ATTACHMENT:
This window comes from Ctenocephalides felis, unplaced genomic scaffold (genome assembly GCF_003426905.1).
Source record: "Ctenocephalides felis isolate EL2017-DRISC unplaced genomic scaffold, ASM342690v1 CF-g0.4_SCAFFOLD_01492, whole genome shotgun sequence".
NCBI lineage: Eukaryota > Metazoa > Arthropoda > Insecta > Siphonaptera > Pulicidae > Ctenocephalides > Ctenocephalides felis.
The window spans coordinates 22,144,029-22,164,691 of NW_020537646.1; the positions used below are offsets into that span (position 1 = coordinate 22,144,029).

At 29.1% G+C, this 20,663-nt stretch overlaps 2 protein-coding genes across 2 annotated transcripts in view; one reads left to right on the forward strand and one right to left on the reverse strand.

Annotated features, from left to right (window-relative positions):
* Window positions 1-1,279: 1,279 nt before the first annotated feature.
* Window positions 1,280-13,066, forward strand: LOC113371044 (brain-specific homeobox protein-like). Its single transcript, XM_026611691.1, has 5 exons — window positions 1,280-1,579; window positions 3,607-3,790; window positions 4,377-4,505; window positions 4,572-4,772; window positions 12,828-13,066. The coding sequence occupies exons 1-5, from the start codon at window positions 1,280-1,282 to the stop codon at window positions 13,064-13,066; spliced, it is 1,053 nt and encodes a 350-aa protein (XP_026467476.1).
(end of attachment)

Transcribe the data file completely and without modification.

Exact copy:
This window comes from Ctenocephalides felis, unplaced genomic scaffold (genome assembly GCF_003426905.1).
Source record: "Ctenocephalides felis isolate EL2017-DRISC unplaced genomic scaffold, ASM342690v1 CF-g0.4_SCAFFOLD_01492, whole genome shotgun sequence".
NCBI lineage: Eukaryota > Metazoa > Arthropoda > Insecta > Siphonaptera > Pulicidae > Ctenocephalides > Ctenocephalides felis.
The window spans coordinates 22,144,029-22,164,691 of NW_020537646.1; the positions used below are offsets into that span (position 1 = coordinate 22,144,029).

At 29.1% G+C, this 20,663-nt stretch overlaps 2 protein-coding genes across 2 annotated transcripts in view; one reads left to right on the forward strand and one right to left on the reverse strand.

Annotated features, from left to right (window-relative positions):
* Window positions 1-1,279: 1,279 nt before the first annotated feature.
* Window positions 1,280-13,066, forward strand: LOC113371044 (brain-specific homeobox protein-like). Its single transcript, XM_026611691.1, has 5 exons — window positions 1,280-1,579; window positions 3,607-3,790; window positions 4,377-4,505; window positions 4,572-4,772; window positions 12,828-13,066. The coding sequence occupies exons 1-5, from the start codon at window positions 1,280-1,282 to the stop codon at window positions 13,064-13,066; spliced, it is 1,053 nt and encodes a 350-aa protein (XP_026467476.1).